This kind of change in circumstance requires flexibility in the FMP. The FMP identifies facility needs and a variety of solutions, but it’s up to the board, administration and community to determine the best course of action. The members of the CAT are volunteering their time and talents to identify the most effective solution for the final phase of Milford’s FMP.

What is the status of Milford’s FMP?

As mentioned, Milford created the FMP in 2000 with input from the community and OFCC. The FMP identified several areas of need: six new elementary schools, transitioning preschool services into a new building, renovations to the high school and replacing the junior high.

 

Status of Milford's Facility Master Plan

Status of Milford's Facility Master Plan Projects

Six Neighborhood Elementary Schools

This phase was started in 2001 with the passage of a bond. Four new elementary schools - McCormick, Mulberry, Meadowview and Pattison opened in 2004.

The two remaining schools - Seipelt and Boyd E. Smith - opened in 2016. OFCC funded all but $2 million of construction costs for these two schools through credits earned by the district through the ELPP program, in which the district fully-funded the first four elementary building projects.

Additions and Renovations to Milford High School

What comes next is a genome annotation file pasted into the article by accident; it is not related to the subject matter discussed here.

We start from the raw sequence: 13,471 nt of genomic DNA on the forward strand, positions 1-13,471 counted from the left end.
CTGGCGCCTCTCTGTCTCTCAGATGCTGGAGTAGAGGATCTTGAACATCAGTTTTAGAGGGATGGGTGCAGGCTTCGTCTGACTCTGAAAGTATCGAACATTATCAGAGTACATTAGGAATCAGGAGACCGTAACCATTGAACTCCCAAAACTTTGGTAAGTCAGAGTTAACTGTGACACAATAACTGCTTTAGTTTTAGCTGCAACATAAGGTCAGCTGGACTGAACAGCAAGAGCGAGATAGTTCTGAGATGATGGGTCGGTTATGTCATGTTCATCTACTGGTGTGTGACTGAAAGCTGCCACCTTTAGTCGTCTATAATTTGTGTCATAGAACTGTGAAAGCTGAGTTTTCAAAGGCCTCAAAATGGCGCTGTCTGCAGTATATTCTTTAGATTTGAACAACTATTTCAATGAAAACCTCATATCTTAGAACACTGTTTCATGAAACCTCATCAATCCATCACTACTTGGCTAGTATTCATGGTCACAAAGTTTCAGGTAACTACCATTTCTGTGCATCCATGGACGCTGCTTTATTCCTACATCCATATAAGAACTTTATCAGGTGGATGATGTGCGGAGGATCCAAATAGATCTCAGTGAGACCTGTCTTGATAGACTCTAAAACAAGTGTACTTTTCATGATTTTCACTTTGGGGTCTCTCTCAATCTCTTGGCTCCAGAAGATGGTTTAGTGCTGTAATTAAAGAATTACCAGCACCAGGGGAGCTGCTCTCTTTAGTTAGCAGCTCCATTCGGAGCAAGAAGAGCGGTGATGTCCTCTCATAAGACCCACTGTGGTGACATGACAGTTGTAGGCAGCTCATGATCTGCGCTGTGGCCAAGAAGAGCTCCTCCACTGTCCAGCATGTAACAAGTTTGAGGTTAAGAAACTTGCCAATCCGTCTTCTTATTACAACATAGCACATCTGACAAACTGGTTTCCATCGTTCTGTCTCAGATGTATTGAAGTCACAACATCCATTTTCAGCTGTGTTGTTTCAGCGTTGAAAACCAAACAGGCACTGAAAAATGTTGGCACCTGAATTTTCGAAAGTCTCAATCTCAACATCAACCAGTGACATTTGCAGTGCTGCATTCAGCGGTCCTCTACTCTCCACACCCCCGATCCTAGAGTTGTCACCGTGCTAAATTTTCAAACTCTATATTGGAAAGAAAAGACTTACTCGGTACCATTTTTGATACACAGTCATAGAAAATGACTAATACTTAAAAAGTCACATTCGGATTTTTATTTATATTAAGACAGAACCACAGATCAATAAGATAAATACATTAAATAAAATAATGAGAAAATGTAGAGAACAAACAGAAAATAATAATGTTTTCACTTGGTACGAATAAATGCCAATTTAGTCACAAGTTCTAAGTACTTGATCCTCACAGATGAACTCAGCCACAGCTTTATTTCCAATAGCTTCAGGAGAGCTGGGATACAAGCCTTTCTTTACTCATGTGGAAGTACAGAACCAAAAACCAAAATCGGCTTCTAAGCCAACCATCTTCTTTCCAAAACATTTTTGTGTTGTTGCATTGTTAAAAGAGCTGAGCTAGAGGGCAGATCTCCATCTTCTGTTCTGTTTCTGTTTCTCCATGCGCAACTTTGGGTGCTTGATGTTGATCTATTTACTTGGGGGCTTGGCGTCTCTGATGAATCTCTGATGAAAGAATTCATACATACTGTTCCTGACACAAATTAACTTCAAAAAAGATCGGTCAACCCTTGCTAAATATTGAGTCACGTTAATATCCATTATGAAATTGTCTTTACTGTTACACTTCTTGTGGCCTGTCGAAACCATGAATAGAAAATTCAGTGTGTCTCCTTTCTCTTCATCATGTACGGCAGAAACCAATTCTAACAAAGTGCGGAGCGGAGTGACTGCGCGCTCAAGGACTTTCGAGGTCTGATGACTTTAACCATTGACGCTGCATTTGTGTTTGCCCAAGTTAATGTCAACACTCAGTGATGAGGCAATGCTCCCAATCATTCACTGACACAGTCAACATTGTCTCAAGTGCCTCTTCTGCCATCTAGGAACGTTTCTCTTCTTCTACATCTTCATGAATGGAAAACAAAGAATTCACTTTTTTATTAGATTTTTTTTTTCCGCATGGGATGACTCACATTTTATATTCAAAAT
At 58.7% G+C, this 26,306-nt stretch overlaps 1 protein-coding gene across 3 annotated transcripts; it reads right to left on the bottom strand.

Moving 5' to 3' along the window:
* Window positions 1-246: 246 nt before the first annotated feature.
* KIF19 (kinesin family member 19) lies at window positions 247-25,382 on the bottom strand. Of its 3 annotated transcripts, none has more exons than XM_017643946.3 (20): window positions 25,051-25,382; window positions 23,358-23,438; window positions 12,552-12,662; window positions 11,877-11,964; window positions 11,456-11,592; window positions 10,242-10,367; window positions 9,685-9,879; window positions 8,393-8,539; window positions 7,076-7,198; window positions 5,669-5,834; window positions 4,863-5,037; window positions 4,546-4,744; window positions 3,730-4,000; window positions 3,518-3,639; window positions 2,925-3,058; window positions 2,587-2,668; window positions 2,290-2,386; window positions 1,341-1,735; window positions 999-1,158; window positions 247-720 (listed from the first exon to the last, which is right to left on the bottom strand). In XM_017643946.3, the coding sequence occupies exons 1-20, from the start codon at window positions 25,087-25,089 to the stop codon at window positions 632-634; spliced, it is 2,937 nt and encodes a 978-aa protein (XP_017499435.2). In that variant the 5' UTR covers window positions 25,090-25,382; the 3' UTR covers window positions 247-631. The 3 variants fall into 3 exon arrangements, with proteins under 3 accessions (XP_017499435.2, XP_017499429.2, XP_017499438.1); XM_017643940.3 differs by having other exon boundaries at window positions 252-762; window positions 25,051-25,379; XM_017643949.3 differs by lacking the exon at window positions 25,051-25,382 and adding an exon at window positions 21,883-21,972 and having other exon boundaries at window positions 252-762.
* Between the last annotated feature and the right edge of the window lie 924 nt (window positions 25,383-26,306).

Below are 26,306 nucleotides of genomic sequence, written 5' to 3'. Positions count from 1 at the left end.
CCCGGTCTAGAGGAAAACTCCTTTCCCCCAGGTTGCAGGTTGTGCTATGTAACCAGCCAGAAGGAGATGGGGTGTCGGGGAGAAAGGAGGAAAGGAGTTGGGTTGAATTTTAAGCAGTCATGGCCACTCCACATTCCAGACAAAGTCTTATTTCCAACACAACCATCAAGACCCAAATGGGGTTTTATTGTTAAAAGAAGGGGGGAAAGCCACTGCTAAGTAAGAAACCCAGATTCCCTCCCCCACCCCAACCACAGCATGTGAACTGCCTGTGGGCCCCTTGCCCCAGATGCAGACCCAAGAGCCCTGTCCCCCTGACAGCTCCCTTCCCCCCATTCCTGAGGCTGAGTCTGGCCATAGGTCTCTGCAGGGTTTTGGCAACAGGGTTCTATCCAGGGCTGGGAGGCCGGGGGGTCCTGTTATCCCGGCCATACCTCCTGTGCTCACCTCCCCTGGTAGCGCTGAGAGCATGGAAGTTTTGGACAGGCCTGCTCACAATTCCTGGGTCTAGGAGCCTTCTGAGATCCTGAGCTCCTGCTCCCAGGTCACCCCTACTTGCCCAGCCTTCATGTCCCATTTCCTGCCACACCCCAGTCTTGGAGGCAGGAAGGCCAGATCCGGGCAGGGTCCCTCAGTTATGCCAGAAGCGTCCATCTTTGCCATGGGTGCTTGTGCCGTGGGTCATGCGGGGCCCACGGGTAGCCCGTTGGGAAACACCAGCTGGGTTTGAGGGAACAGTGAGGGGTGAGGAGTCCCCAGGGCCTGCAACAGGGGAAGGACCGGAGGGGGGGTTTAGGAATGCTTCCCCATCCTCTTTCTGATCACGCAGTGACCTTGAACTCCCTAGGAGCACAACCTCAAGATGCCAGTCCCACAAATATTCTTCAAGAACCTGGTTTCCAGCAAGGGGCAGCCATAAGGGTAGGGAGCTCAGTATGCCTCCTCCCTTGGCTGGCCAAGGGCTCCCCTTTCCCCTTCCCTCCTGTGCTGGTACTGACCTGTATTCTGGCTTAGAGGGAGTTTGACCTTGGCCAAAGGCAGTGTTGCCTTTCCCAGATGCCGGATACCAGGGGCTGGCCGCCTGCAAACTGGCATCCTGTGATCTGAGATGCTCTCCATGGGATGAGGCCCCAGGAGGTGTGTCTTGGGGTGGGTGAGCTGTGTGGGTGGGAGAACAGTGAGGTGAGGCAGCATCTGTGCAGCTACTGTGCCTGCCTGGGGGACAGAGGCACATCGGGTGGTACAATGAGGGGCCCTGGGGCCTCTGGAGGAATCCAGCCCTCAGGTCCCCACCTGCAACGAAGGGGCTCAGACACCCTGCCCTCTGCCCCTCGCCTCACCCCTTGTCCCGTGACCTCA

During the development of the FMP, OFCC and Milford Schools officials determined that Milford High School was in need of renovation. Nearly 40 percent of the renovations were completed in 2007. These renovations included the addition of the Ninth Grade Community and the music wing, as well as updates to the public areas of the school, like reception, entryways and the cafeteria. The 2007 renovations were funded through bond refinancing and a bond renewal that did not increase taxes.

Some of the recommended renovations to the high school are still incomplete. These include things like a larger, more functional auditorium, a new HVAC system, roof repairs, a larger media center and updates to classrooms to make them more conducive to group work, STEM and technology-based learning.

Replace Milford Junior High School

This phase remains incomplete. The May 2019 bond proposal would have funded a new middle school to replace the junior high, along with funding for the remaining high school renovations. However, the bond was defeated, so this phase hasn’t begun.

In summary, the district’s FMP status is currently as follows:

Phase 1 - Elementary Schools - COMPLETE

Phase 2 - High School Renovations - PARTIALLY COMPLETE

Phase 3 - Middle School Replacement - INCOMPLETE

The CAT’s purpose is to develop and recommend a consensus proposal to address the remaining projects in the FMP. Once the FMP is complete, the district will have facilities that support team learning, hands-on learning, STEM, and technology-based education, and prepare today’s students for successful careers in a rapidly-changing world.

Our job as educators is to prepare students for their future. Today’s students will have a future that is substantially different than the world previous generations experienced. As the world around us changes, so too should our educational spaces. The FMP is helping us create that change, and the CAT is helping us develop solutions. The district looks forward to the upcoming CAT meetings and community feedback sessions.